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(Reflection) Public Relations Writing

November 24, 2018

My foray into public relations writing has been challenging yet invaluable. As a member of the media who regularly receives media kits, I never realised how much effort it takes to compose a news release —until I had to pen it myself. Particularly, the intimidating task of churning out a newsworthy angle stifled my writing. This reflection will focus on my experience writing a news release for a charity run.

 

This cover page was designed by Melissa Koh

 

Despite painstaking efforts, my initial drafts were heavily critiqued. I wrote long paragraphs, as opposed to Smith’s (2016) recommendation: keep paragraphs short with a maximum of six lines “for visual appeal and readability” (p. 188). Additionally, contrary to Starr and Dunsford's (2014) advise — be concise and factual without using promotional language — I made the mistake of using emotive descriptions. Starr and Dunsford (2014) add that opinions should be represented with attribution to maintain objectivity and credibility, which I initially failed to provide. More importantly, my writing style did not match that of the organisation I was writing for, which called for a more thorough research. Week 7’s lecture provided an important reminder, “you don’t write because you want to say something, you write because your client has something to say” (McNamara, 2018, p. 4).

 

Thorough research was immensely crucial. Apart from relying on readily available resources, I attended information sessions, interacted with attendees, and even contacted a former lecturer who had taken part in the charity run last year. Yes, I like to go above and beyond. I would like to express my gratitude to Dr Carol Neill (Programme Leader and Senior Lecturer in Bachelor of Arts, Social Sciences) for her valuable input.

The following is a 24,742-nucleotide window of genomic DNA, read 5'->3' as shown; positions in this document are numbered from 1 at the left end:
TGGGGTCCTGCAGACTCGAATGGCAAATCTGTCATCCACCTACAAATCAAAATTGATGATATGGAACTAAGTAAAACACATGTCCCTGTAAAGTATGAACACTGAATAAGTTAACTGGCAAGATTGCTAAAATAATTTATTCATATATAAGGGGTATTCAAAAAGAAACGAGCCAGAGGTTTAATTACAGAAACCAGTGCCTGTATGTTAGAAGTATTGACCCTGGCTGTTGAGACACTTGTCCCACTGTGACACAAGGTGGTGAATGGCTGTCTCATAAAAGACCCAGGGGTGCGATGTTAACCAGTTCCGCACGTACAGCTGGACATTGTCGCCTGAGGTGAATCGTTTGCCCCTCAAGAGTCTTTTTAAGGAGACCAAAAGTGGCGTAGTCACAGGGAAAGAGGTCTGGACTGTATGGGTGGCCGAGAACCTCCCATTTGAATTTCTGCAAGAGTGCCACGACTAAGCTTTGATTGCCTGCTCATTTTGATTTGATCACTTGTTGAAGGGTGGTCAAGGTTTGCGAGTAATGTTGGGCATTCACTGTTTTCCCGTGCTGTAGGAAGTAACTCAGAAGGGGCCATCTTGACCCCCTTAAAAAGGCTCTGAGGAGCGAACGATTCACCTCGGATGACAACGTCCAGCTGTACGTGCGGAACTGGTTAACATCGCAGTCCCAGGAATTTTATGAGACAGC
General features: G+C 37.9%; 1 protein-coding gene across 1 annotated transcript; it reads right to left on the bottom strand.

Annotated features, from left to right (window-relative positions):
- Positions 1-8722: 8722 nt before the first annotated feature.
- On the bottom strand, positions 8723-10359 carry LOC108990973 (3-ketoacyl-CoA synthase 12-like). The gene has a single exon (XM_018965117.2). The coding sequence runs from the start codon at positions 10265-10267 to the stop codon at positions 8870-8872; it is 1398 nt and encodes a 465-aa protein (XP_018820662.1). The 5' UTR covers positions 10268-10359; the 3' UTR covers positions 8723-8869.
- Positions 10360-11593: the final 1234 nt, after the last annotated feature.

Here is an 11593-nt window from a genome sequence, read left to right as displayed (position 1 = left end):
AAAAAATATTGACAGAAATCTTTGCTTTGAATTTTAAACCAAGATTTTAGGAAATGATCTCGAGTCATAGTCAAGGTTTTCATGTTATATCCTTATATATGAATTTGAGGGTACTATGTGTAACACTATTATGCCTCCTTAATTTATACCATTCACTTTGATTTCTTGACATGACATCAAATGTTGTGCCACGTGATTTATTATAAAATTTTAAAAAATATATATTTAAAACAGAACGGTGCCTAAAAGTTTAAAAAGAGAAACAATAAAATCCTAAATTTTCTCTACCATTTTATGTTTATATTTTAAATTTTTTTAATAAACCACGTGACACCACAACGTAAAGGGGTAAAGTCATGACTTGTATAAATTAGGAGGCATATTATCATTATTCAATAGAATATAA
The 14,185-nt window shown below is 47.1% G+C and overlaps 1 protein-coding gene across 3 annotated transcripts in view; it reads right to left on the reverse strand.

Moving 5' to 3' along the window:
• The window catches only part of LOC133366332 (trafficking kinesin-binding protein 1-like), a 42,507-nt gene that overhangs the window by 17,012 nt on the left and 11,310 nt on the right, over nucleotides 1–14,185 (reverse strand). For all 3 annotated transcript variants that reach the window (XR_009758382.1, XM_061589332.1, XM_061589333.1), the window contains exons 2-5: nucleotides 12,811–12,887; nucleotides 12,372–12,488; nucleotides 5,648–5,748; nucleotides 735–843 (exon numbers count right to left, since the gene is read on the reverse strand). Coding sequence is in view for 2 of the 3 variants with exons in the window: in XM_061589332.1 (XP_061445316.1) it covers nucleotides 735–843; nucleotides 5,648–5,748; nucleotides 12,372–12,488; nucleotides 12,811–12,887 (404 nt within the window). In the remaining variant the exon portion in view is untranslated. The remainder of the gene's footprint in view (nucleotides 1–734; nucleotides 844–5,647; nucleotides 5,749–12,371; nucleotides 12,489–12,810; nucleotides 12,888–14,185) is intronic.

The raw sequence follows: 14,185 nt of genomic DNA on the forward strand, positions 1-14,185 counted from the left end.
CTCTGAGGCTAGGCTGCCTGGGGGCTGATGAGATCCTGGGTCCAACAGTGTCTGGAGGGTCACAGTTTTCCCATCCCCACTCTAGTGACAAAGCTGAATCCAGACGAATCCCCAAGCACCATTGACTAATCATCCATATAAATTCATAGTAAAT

Team PACK Women (from left): Alison Gale, Prameela Mallireddy, Carol Neill, Kirsty Whitby

 

The process of drafting and refining in response to constructive feedback fuelled my growth as a writer. My lecturer, Sean McNamara, had been incredibly helpful. As 12th-century philosopher, Zhu Xi, reinforces, “If you find faults, correct them. When you find none, try even harder” (Smith, 2016, p. 34).

 

I had the luxury of five weeks to write, re-write, and refine my news release. However, most public relations practitioners do not have that luxury, especially when communicating in a crisis (Zappala & Carden, 2010). According to Zappala and Garden (2010), such circumstances require quick and accurate communication —not to mention the onerous task of tailoring the message to suit different audiences and media channels. I have not only gained a newfound respect for  public relations practitioners, but also developed a keener interest in the public relations industry.

 

Moving forward, I believe due diligence and consistent practice is crucial in honing my writing abilities. Additionally, constantly seeking feedback is a good trait to have. Finally, in this constantly evolving industry, commitment to a continuous process of learning, unlearning, and re- learning is key to obtaining meaningful results. Do I see myself in public relations? I wouldn't say no!

 

 

 

References

 

McNamara, S. (2018). Writing for a client: Identifying needs and issues [PowerPoint slides].


Smith, R. D. (2016). Becoming a public relations writer: Strategic writing for emerging and established media (5th Ed.). New York, NY: Routledge.

 

Starr, D. P., & Dunsford, D. B. (2014). Working the story: A guide to reporting and news writing for journalists and public relations professionals. Lanham, Maryland: Rowman & Littlefield.

 

Zappala, J. M., & Carden, A. R. (2010). Public relations writing worktext: A practical guide for the profession (3rd Ed.). New York, NY: Routledge

 

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